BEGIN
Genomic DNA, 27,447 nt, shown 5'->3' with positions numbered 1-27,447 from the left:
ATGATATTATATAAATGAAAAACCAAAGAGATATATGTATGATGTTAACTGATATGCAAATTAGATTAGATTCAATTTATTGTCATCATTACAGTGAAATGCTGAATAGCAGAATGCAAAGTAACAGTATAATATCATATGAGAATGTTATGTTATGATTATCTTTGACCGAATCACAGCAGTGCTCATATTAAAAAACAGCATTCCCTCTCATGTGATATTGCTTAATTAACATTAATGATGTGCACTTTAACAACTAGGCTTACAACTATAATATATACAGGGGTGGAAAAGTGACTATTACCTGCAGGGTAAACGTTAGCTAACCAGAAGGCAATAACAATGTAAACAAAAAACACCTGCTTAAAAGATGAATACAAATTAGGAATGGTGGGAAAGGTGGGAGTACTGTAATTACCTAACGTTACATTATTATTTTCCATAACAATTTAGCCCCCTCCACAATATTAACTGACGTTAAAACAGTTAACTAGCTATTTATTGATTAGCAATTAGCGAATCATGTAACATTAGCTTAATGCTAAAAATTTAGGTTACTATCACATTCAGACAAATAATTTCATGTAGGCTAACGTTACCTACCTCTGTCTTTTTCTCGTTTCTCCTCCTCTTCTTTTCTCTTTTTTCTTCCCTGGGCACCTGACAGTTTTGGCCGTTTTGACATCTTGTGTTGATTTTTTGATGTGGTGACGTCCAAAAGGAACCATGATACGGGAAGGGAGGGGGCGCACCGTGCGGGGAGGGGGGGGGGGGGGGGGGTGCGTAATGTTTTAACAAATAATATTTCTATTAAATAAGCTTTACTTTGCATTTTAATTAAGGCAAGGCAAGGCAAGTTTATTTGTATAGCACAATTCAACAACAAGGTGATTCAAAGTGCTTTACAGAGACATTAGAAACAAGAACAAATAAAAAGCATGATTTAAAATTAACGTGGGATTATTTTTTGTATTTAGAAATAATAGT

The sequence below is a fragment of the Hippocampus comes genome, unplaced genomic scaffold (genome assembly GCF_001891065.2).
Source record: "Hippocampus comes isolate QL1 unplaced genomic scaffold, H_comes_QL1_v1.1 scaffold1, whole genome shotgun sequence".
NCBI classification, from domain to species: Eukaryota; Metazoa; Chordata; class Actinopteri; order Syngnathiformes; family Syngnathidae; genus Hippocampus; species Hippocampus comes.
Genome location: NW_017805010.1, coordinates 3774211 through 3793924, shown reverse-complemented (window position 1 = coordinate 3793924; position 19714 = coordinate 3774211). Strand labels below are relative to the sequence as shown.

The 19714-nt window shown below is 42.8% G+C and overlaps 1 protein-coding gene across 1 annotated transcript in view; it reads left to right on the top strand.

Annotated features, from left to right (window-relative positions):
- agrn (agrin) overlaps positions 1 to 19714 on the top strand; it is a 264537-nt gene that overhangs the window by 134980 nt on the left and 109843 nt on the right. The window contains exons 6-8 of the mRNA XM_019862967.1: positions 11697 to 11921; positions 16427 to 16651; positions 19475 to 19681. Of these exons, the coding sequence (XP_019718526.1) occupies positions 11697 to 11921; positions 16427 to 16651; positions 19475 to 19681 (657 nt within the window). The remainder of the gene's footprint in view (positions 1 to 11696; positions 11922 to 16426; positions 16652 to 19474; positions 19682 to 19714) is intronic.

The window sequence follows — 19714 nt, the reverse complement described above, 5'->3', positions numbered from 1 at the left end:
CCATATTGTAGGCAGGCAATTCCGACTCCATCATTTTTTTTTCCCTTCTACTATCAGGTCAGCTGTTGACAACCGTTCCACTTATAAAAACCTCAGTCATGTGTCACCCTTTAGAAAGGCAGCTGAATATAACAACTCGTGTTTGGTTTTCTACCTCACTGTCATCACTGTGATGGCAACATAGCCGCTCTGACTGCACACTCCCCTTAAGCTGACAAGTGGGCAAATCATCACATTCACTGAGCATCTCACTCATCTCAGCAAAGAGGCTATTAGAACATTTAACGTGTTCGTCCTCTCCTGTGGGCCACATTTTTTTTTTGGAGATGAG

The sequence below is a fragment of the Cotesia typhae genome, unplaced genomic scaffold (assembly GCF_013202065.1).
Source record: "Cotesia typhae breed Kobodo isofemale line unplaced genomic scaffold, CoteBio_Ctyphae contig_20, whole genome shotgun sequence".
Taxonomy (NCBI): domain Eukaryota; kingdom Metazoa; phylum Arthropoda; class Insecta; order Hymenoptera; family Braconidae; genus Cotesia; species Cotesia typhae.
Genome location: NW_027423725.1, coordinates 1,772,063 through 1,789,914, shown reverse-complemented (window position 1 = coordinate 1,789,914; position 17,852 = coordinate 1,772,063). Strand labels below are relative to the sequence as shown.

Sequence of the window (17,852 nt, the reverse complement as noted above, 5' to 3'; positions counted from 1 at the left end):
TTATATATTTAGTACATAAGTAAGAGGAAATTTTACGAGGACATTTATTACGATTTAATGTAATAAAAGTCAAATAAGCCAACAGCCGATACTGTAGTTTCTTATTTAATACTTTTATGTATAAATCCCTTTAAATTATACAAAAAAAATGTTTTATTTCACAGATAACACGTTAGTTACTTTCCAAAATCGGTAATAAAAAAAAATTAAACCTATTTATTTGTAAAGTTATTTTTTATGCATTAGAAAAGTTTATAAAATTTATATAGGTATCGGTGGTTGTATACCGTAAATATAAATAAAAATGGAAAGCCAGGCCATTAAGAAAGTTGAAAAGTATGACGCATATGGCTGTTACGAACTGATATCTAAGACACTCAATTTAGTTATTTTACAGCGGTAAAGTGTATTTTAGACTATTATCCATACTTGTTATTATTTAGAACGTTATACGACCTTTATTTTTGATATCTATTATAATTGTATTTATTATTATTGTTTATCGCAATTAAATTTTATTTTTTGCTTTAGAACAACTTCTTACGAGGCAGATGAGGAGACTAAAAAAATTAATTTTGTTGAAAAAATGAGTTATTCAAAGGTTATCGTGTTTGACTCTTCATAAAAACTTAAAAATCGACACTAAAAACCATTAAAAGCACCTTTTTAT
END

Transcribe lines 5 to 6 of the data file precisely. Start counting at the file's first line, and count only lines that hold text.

NCBI classification, from domain to species: Eukaryota; Metazoa; Chordata; class Actinopteri; order Syngnathiformes; family Syngnathidae; genus Hippocampus; species Hippocampus comes.
Genome location: NW_017805010.1, coordinates 3774211 through 3793924, shown reverse-complemented (window position 1 = coordinate 3793924; position 19714 = coordinate 3774211). Strand labels below are relative to the sequence as shown.